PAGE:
Exec Summary - CLASS Act

Health Reform CLASS ACT (Community Living Assistance Services and Supports Act)


Who:         Anyone over age 18 who is working. Enrollment is automatic.  Individuals will be assumed to be enrolled unless they explicitly opt out. 


When:       The CLASS program was effective on January 1, 2011. The HHS Secretary is expected to define the CLASS benefit and premium by October 2012 with enrollment to begin soon thereafter.


Executive Summary:  The CLASS ACT establishes a national insurance program for purchasing long term care community living assistance services.


Benefits:    Individuals who pay into the program for at least five years (and work during at least three of those five years) and meet eligibility criteria will receive a daily cash benefit if they have functional limitations that are expected to last at least 90 days.


Benefits will be for individuals who are unable to perform two or more activities of daily living or ADLs (e.g. eating, toileting, bathing, dressing, transferring), or individuals who have an equivalent cognitive disability that requires supervision or hands-on assistance to perform those activities (e.g. traumatic brain injury, Alzheimer’s disease, multiple sclerosis, mental retardation).


Benefits will vary based on degree of disability or impairment averaging no less than $50 per day. The HHS Secretary will set the benefit amount based on the degree of impairment, which is expected to average roughly $75 per day or more than $27,000 per year. There are no lifetime limits, and benefits can continue for as long as a person remains qualified.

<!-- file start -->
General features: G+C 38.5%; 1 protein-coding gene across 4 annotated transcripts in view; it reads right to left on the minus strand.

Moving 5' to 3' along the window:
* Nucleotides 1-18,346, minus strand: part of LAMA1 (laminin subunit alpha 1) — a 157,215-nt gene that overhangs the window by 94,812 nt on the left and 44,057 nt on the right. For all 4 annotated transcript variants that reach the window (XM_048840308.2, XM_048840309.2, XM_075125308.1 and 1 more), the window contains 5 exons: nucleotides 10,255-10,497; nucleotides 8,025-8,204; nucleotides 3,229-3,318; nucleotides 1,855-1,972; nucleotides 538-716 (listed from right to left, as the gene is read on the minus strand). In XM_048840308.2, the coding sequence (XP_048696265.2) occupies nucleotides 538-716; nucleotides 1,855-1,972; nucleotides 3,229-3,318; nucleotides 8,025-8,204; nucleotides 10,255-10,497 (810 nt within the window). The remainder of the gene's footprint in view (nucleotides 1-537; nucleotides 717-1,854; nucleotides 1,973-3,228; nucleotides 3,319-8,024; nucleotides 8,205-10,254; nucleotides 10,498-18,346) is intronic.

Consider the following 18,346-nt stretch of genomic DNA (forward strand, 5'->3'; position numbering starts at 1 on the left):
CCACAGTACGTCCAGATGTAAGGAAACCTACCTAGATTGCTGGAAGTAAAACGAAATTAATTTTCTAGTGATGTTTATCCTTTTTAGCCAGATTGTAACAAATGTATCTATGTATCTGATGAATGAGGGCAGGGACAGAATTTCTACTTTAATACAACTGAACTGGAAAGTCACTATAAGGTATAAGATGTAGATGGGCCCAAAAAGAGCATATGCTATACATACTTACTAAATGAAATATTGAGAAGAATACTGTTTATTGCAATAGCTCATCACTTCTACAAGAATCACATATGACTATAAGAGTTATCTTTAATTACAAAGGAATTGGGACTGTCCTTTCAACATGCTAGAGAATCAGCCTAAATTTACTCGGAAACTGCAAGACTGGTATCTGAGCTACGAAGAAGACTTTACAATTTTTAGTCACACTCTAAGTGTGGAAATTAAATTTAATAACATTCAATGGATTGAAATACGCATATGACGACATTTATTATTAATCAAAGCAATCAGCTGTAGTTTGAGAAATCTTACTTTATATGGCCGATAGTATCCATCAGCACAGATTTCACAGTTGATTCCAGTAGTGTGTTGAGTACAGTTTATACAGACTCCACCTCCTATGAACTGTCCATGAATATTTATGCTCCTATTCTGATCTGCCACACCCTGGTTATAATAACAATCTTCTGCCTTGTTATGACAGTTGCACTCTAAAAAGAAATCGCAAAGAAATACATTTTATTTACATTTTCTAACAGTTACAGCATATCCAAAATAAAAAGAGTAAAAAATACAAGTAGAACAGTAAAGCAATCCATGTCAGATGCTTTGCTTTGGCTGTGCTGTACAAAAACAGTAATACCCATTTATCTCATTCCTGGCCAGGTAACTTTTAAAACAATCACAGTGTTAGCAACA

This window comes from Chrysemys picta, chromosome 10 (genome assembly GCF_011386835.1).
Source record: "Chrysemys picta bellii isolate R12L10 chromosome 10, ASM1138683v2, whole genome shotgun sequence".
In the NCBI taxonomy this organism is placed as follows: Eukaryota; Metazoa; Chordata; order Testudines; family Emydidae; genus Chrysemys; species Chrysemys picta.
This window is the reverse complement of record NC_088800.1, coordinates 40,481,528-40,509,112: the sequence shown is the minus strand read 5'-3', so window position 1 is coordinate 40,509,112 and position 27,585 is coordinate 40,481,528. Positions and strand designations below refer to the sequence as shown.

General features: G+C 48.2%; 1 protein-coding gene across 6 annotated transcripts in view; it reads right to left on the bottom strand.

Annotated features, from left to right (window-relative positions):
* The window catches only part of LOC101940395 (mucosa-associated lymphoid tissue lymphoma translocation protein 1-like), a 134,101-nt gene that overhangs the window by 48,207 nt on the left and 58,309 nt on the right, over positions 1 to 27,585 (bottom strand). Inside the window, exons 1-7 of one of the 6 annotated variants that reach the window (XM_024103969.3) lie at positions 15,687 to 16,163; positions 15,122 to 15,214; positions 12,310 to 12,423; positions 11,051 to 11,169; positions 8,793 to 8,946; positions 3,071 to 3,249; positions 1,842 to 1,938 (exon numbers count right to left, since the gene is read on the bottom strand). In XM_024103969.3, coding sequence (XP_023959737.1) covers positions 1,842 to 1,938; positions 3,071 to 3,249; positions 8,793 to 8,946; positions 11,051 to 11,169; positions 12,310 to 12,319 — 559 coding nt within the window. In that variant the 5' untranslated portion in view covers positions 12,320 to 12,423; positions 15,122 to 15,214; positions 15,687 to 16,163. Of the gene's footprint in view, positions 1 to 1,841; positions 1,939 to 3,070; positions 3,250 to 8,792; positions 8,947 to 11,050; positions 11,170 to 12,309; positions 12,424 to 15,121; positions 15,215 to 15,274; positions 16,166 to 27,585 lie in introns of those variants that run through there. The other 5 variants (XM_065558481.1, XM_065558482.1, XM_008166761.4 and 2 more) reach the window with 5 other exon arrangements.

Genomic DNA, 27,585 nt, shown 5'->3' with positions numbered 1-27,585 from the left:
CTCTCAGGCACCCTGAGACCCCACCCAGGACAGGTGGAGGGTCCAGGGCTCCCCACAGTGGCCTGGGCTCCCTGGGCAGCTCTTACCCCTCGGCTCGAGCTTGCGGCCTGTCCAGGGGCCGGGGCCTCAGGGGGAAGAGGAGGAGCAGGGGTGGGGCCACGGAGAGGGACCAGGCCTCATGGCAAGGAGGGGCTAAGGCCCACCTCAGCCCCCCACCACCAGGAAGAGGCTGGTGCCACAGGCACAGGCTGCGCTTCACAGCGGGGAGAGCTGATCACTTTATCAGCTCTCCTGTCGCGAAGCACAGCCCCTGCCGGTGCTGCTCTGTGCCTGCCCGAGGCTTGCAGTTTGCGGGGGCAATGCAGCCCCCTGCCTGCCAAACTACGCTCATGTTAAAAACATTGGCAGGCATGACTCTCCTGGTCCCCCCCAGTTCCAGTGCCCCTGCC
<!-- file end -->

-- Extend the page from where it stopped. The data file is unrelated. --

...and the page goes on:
Premiums:  The premiums have yet to be determined by HHS.  Outside estimates have ranged from $120-240 per month. Younger participants will pay less than older participants. Those with incomes below the federal poverty level and full-time students who are actively employed will pay nominal premiums, starting at $5 per month.

Potential for Repeal:    The long term cost of the CLASS ACT has raised grave concerns. In December 2010, the bipartisan National Commission on Fiscal Responsibility and Reform raised doubts about whether CLASS could be fixed in ways that were financially responsible and politically palatable. The commission recommended that if CLASS couldn't be reformed, it should be repealed.

Action Required:  Employers will need to establish a process to collect and submit premiums of participating employees.   Most employers will want to discuss the legislation and the potential repeal with their agents or consultant.   


The information presented and contained within this article was submitted by Ronald E. Bachman, President & CEO of Healthcare Visions. This information is general information only, and does not, and is not intended to constitute legal advice. You should consult your legal advisors to determine the laws and regulations impacting your business.
Ron Bachman,
Jun 17, 2011, 11:45 AM